A Popular History of British Lichens.
Genus II. Parmelia. (Väriä koskevat osat/Passages regarding dyes)

A Popular History of British Lichens, comprising an account of their structure, reproduction, uses, distribution and classification. By W. Lauder Lindsay, M.D., Fellow of the Botanical and Royal Physical Societies of Edinburgh, etc. Lovell Reeve, 5, Henrietta Street, Covent Garden. Lontoo 1856.

Genus II. PARMELIA, Ach.

[…] [P. caperata] In the north of Ireland, under the name of "Stone crottles," and also in the Isle of Man, it was used by the peasantry to yield a lemon-coloured dye for woollen fabrics. […]

[…] [P. ceratophylla] This species is the "dark crottle" of the Scottish peasantry, by whom it has been used to dye woollen stuffs brown. It is one of the Lichens capable of yielding a gum similar to gum-arabic, and it has been recommended by some authors as an edible species. […]

[…] [P. saxatilis] It has been for ages used by the peasantry of Scandinavia, Scotland, and other countries of northern Europe, to yield a brownish or brownish-red dye for thread, yarn, stockings, nightcaps, and similar goods of home manufacture. In Scotland it is one of the most familiar "crottles," and is also known under the name of "Stane-raw," or "Staney-rag." Not only do the peasantry use it in the way we have mentioned, but it would appear, upon the evidence of the Border ballads, that the Border fairies were sometimes ha bited in tunics dyed with this Lichen. "Like the feld-elfin of the Saxons, the usual dress of the fairies is green; though on the moors they have been sometimes observed in heath-brown, or in weeds dyed with Stone-raw or Lichen." ([?] of the Scottish Borders, vol. ii. p. 310.) In Shetland this Lichen, in common with the dye prepared from it, is called "Scrottyie;" it is there found common on argillaceous, but rarely on magnesian, rocks, and is always collected in August or autumn, because at this period richest in colouring matter. The Norwegian and Swedish peasantry use it to dye their home-made garments, sometimes adding Parmelia parietina, or alder-bark. In Scandinavia it appears always to have been reckoned most honourable for the inhabitants to weave their own cloths,—to make and dye their own vestments. The primitive customs of our own ancestors in this respect have been almost completely dissipated by the introduction of steam, and the progress, hand in hand, of science and art.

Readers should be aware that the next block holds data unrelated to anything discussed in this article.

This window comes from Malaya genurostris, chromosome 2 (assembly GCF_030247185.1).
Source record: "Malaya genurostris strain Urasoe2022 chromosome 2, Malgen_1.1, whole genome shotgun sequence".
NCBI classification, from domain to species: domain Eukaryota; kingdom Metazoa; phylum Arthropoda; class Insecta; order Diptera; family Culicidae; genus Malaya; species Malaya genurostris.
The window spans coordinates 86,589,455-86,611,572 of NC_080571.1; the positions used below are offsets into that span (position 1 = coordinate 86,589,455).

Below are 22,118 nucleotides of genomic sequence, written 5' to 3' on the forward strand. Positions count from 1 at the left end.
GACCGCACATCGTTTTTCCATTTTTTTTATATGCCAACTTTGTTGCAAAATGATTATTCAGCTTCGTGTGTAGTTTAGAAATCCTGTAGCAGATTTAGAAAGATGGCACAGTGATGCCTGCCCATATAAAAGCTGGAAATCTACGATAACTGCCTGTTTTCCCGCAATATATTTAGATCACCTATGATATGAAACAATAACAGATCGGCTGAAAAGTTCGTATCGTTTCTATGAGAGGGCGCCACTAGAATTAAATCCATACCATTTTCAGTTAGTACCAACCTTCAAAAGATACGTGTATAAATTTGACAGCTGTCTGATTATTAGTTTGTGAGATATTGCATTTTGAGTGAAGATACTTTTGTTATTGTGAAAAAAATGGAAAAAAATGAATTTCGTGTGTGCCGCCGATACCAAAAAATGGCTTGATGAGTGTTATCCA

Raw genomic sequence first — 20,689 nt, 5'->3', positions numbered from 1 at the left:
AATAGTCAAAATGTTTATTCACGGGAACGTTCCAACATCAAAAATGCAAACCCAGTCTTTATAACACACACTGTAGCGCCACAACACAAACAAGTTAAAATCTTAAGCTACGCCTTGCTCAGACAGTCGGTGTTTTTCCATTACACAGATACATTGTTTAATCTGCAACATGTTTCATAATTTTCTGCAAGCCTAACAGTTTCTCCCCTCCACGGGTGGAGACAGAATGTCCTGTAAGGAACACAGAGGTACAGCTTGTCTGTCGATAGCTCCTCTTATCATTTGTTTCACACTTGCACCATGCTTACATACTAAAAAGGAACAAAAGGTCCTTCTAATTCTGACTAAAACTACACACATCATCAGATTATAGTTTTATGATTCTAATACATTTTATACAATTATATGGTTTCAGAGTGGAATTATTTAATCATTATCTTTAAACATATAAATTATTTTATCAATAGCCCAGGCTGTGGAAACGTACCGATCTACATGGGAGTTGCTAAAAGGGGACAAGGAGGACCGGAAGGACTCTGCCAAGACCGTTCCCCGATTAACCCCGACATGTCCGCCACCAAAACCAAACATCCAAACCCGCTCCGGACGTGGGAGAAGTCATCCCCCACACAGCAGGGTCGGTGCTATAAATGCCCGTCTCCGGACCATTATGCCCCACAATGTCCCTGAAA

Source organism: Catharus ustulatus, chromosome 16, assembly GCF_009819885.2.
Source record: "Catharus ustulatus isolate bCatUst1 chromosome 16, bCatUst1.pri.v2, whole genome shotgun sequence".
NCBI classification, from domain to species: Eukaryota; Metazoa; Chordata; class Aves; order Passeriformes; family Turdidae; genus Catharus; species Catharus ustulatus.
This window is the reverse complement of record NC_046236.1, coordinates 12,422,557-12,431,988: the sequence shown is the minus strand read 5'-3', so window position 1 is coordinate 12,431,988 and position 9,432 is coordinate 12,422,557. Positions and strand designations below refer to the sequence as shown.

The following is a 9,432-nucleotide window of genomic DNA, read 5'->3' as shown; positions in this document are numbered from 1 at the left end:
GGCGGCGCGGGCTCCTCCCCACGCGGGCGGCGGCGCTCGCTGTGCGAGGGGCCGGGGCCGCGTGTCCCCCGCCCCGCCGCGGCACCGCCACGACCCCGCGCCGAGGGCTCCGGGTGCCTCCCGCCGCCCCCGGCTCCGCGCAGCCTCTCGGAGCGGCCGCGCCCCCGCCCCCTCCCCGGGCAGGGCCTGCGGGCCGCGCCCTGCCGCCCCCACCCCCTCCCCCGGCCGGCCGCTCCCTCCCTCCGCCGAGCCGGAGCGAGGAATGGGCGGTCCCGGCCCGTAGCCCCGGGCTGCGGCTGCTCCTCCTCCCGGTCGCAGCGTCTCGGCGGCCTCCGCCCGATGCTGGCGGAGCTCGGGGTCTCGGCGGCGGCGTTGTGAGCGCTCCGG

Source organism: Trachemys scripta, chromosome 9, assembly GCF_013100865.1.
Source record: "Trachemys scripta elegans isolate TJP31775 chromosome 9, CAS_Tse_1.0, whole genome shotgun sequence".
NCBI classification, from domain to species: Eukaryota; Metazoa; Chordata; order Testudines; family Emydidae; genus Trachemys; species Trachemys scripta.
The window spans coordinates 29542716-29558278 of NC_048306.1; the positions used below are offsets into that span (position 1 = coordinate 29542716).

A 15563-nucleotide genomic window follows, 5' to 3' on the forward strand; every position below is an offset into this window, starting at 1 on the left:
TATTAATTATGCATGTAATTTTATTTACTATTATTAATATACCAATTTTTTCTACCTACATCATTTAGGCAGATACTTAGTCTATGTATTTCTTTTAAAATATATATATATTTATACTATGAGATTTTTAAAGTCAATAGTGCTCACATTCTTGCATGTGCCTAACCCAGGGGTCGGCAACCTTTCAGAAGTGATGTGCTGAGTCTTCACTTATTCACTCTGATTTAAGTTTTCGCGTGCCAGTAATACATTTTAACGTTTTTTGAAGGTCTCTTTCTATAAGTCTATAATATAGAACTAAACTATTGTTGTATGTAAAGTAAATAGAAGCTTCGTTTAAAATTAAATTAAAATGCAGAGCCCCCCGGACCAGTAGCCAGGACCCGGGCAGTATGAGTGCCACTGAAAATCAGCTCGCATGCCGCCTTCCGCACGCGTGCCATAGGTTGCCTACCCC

[…] The variety omphalodes yields readily to boiling water a deep brown, and, on ammoniacal maceration, a reddish-brown colouring matter, which has also been much used by the peasantry of various countries of northern Europe in the dyeing of woollen fabrics. It is the "Alaforel-laf" of the Swedish and Norwegian peasant, the "black crottle" of the Scotch Highlander, and the "kenkerig" of the Welsh mountaineer. In Ireland it was prepared for use as a dye by steeping the Lichen in stale urine, adding a little salt, and subsequently giving the mass consistency and a ball-form by mixing with lime. Pennant affirms that it formed an important article of commerce in Scotland in 1772, selling at 1s. to 1s. 4d. per stone; and Dr. Walker lauds its red dye as of peculiar permanence, uninjured by exposure, and unaffected by acids, alkalis, or alcohol,—"a most singular property," as he truly observes (were it true), "as there is no red dye in use that remains unaltered by these powerful agents." These statements are unquestionably either exaggerated or unfounded. […]

[…] [P. parietina] One variety, Candelaria,—so called from being used by the Swedes to dye the candles set apart for their religious ceremonies,—has lately been transposed by Massolongo into a separate genus (Candelaria vulgaris). […] Chemical analysis has detected in this Lichen yellow and red colouring matters,—the former being parietinic or chrysophanic acid, which is one of the colouring matters of officinal rhubarb; several alimentary principles, as gliadine, starch, sugar, gum; several medicinal substances, as resin, bitter matter, gallic acid, and a peculiar ethereal oil; besides wax, stearine, chlorophyll, and some salts, as carbonate of lime. In young plants we have met with bundles of acicular crystals, resembling the rhaphidiau bundles of many phanerogamic plants, which consist generally of phosphate or carbonate of lime. Its yellow colouring matter has been abundantly employed by the peasantry in various countries of northern Europe for dyeing woollen goods. The late Dr. Johnston of Berwick, in his interesting 'Botany of the Eastern Borders,' mentions that about Wooler children collect it at Easter, for dyeing their Pasque eggs. […]

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